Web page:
South Korean President Roh Moo-hyun downplayed announcements by Pyongyang about its nuclear weapons in his annual policy speech and pledged to hold a steady course in relations with North Korea. Mr. Roh focused mainly on the economy.
President Roh Moo-hyun says he will stick to what he calls a "consistent but flexible" approach to the North Korean nuclear issue.
Mr. Roh says he does not believe that North Korea's announcements earlier this month about its nuclear programs brought any fundamental changes to the situation.
Pyongyang said it was pulling out of six-nation talks aimed at ending its nuclear ambitions. It also said it had nuclear weapons and would make more. Since then, North Korean leader Kim Jong Il has indicated talks might be possible.
In his annual policy address Friday, Mr. Roh did not directly refer to the nuclear talks, which also involve Japan, China, Russia and the United States. However, he did describe Seoul's relationship with the United States as "more stable than ever." At the same time, he indicated South Korea would take a larger role in providing its own defense over the next 10 years.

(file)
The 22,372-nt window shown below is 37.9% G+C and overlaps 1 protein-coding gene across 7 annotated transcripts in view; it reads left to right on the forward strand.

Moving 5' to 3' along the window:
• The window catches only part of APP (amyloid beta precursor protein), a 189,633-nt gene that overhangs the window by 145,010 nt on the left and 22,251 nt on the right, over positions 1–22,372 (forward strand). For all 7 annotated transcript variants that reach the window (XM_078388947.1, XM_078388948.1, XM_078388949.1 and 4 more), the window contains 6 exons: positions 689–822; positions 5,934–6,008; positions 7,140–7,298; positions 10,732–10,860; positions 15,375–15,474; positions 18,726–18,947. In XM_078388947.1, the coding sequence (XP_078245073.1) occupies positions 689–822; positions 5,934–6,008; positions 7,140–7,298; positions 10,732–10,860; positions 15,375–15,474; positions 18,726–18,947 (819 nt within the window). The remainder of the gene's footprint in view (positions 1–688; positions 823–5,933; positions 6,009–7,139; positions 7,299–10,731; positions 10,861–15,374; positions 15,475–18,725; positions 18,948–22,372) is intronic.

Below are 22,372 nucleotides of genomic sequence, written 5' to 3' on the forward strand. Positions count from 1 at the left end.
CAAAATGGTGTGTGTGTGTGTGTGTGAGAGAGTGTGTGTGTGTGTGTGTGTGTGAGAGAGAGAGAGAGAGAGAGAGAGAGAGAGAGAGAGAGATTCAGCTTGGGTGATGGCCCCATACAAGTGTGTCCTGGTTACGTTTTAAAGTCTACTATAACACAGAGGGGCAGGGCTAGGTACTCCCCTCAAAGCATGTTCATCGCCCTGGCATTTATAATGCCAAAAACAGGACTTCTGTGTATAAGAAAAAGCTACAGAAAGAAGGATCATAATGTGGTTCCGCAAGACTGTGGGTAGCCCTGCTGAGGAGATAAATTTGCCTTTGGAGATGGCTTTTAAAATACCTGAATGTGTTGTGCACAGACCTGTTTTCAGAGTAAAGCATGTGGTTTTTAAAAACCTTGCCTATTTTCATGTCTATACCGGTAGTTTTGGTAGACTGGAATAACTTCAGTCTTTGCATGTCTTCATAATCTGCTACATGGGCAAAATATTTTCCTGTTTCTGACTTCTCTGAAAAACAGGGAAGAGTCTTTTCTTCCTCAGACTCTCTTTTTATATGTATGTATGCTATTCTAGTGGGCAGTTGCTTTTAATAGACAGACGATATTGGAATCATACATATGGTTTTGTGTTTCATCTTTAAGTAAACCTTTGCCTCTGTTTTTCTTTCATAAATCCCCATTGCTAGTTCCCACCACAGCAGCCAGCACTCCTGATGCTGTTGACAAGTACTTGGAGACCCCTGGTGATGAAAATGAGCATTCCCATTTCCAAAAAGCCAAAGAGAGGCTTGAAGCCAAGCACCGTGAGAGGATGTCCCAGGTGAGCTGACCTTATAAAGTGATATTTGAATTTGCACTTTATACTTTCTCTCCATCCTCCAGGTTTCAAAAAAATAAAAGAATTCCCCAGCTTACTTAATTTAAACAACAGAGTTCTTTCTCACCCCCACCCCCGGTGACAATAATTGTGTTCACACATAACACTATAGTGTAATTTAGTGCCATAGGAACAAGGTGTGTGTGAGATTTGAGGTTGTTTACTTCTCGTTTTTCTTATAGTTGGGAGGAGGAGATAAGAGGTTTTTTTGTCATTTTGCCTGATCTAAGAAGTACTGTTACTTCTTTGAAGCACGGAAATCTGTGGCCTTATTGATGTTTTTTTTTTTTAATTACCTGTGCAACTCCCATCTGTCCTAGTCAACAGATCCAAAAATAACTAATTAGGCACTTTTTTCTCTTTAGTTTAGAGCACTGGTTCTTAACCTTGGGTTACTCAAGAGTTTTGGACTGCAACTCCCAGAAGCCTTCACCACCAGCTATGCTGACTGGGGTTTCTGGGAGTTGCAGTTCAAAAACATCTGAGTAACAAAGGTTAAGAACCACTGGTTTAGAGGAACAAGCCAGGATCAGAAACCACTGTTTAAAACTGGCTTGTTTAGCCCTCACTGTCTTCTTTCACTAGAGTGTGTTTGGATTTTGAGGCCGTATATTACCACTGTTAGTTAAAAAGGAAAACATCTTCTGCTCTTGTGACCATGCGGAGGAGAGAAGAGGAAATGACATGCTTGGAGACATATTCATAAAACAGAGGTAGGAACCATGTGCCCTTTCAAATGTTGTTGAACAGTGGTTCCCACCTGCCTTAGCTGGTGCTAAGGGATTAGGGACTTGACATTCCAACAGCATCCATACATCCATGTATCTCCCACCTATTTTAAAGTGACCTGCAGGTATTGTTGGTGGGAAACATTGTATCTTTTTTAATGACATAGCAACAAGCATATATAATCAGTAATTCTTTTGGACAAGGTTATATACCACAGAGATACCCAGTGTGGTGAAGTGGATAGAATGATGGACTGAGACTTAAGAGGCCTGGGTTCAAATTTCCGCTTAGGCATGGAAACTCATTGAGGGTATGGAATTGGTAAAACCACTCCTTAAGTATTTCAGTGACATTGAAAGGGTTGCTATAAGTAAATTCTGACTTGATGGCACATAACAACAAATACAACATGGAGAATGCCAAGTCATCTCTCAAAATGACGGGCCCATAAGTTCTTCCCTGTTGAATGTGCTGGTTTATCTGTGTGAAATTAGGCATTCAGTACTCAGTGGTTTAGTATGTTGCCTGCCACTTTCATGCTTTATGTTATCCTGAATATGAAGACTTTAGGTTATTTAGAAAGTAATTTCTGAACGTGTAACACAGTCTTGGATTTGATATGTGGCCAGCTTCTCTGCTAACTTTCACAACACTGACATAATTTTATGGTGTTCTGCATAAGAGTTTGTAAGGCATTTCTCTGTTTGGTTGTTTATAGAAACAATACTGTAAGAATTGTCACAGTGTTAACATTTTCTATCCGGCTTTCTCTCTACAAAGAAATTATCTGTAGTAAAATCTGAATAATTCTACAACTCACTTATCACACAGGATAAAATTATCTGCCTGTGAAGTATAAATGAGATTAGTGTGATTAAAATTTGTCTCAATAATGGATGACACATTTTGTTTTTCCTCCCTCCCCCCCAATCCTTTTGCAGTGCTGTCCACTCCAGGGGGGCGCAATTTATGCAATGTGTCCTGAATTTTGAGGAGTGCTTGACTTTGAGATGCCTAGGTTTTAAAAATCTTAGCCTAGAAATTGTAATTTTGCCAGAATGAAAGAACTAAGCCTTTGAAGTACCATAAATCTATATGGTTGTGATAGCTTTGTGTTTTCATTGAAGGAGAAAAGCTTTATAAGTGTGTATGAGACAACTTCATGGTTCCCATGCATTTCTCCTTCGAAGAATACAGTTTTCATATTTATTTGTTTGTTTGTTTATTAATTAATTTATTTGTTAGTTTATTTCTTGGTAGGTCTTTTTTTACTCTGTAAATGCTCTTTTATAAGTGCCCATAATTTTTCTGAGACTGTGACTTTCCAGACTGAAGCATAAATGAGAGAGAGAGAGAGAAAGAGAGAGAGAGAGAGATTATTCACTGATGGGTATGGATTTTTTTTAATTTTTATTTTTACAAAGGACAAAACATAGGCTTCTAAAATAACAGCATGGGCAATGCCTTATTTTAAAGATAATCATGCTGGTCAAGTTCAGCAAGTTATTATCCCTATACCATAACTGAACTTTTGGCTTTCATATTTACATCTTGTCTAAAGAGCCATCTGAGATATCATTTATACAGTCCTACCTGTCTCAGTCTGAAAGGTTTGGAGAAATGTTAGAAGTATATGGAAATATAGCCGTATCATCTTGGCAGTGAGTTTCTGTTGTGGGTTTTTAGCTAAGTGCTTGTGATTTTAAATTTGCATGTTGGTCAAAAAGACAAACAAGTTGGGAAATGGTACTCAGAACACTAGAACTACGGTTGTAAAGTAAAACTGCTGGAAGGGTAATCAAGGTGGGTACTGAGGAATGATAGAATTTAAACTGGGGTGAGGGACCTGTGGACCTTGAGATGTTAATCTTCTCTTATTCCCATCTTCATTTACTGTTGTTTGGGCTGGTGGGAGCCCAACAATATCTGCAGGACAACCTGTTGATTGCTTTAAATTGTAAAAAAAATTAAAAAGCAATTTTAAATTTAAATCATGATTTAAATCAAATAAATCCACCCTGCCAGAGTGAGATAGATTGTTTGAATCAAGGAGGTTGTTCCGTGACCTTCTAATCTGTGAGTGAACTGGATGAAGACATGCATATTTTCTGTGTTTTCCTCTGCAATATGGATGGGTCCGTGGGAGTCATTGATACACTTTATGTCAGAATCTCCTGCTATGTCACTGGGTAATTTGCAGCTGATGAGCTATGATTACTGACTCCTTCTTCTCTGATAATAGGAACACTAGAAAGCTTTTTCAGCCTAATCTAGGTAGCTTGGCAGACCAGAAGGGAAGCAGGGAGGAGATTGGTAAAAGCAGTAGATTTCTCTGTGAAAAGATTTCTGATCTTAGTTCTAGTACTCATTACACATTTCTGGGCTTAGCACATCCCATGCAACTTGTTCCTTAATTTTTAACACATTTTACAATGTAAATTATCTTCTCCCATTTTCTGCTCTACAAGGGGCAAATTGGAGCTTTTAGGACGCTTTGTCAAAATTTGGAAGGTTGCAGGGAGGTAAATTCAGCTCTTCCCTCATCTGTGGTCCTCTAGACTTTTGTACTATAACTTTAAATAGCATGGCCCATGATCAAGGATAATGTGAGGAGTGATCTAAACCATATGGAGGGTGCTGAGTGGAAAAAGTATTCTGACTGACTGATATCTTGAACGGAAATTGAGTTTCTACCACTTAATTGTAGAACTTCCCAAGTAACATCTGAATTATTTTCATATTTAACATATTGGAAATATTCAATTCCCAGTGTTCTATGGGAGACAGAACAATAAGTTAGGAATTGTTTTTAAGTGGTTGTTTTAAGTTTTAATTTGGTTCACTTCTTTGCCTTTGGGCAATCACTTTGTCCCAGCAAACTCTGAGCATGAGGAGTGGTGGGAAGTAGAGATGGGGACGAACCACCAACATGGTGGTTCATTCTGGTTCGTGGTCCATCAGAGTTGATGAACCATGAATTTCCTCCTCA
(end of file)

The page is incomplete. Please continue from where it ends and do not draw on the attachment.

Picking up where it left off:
Mr. Roh's government has been trying to engage with the country's isolated neighbor, using diplomacy and economic enticements to encourage North Korea to open more to the world and give up its nuclear ambitions.
In an indirect reference to North Korea, Mr. Roh said it is a common strategy in diplomacy to look for conflict and division on the other side.
North Korea has often demanded one-on-one talks with the United States. The Bush administration has refused, saying South Korea and its neighbors must not be excluded in resolving the nuclear issue.
The opposition Grand National Party expressed disappointment at Mr. Roh's comments of the nuclear issue. A party statement calls Mr. Roh's approach to North Korea too complacent and passive, and says the party expected much more from his address.
The majority of Mr. Roh's assignments address was focused on South Korea's economy, and his vision of what he calls "Advanced Korea."
The president promises to tackle joblessness by making it easier for small and medium enterprises to be competitive.
He said South Korea's economy would become more market-friendly as a whole, with less government intervention. He also promised to devote special attention to developing the country's knowledge-based industries, including financial services, technology, and tourism and travel.